Moonshot

For most of my career, I’ve used the term #moonshot,
but I’ve never actually seen one live.
Sure, I’ve seen the Apollo Era footage. Who hasn’t?
There’s something deeply majestic
as the massive #Artemis program rocket
sits on the launchpad. 🚀

When I was young, my parents pointed at the moon.
They told me that people had
👣walked there
🪨 collected rocks and
🏌🏼even played golf
just a few years before.

As a five-year old, I thought:
“Surely we’ll go back to the Moon soon!”
So, I decided I would prepare and become
an astrophysicist 🛰️ & astronaut 👨🏼‍🚀.

(Voiceover: “Bill would become neither.”)

Now, I’m more than fifty years old.
And I’m guilty of talking about corporate moonshots.
Yup, I covered that square in biz jargon bingo.

The #Moon itself 🌗 had grown distant to me.
A dream we achieved in a past era.

We’d return some day,
but it maybe not in my lifetime.

Tonight’s image of Artemis on the launchpad,
proves that others didn’t give up the dream.
And I want to applaud their work.

The Artemis program is a bridge idea —
with ideas and equipment pulled forward.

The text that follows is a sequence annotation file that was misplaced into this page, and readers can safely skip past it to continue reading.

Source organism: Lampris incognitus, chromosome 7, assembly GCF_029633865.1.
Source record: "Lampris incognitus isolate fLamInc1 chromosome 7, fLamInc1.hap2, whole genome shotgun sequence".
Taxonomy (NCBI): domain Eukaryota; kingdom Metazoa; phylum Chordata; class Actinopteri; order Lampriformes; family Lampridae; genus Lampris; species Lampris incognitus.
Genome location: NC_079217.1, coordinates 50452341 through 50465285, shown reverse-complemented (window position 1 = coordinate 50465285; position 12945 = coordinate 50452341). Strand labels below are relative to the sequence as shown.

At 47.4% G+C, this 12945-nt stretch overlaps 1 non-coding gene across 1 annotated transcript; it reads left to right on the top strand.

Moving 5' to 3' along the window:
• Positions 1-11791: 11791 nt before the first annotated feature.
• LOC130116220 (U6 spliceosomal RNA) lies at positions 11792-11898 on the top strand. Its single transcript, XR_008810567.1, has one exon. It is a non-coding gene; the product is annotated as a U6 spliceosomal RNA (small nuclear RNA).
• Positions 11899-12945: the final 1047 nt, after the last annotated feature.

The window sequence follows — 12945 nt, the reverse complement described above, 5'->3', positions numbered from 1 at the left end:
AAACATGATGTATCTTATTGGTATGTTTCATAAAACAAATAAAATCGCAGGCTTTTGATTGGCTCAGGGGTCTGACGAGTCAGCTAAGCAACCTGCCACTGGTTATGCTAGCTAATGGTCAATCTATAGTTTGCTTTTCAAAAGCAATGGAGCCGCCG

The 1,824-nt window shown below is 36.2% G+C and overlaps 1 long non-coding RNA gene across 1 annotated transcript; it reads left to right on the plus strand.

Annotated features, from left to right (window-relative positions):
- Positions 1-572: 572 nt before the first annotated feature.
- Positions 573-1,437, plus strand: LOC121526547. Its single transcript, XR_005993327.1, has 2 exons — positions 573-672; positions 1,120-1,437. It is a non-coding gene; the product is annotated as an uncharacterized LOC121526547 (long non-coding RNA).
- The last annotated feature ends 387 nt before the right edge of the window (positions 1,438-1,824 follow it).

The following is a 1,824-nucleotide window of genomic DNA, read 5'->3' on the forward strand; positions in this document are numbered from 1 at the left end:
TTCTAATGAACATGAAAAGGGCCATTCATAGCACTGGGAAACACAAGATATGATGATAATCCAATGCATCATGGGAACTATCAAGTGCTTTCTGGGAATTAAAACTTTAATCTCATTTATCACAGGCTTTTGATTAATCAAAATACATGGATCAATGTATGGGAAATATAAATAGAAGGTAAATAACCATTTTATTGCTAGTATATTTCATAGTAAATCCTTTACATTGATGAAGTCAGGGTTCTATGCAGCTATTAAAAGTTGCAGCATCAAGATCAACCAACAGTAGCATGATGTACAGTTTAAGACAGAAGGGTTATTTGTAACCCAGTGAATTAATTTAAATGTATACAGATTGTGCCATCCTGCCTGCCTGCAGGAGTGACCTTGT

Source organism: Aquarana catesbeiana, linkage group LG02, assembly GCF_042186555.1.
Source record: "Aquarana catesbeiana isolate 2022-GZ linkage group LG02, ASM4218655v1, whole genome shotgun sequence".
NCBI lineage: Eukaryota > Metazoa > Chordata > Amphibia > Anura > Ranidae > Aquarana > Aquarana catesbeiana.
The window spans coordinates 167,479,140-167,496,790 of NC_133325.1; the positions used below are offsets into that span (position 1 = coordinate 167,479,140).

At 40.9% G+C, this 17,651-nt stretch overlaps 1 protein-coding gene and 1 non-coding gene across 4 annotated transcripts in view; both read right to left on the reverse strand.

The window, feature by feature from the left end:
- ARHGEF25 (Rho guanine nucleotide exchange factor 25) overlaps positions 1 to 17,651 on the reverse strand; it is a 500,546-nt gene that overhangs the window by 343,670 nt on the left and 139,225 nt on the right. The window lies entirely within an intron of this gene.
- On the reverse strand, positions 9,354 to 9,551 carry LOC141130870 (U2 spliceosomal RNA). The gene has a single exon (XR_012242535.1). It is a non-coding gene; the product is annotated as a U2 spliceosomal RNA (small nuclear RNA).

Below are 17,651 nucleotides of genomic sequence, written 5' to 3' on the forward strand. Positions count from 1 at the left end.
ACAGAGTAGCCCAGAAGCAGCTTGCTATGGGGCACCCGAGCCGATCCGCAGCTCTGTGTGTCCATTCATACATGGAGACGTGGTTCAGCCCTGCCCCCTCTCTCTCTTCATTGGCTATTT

In that rocket, you can see echoes of

🚀Apollo’s Saturn V
🚀the Space Shuttle,
🚀and the Constellation program.

Really big ideas require legacies and pedigrees.
They are rarely wholly original ideas.
It takes a lot of small steps.

Thought leadership has many mothers and fathers.
People who refuse to give up on a dream
and who work their whole career on the project.
And they pass that dream
from generation to generation.

I’m watching NASA’s livestream,
and I have goosebumps.
And maybe you do too.

Because tonight once again the word moonshot —
isn’t just a euphemism.

That’s the work of thought leadership.

“non est ad astra mollis e terris via” — Seneca the Younger
(“there is no easy way from the earth to the stars”)

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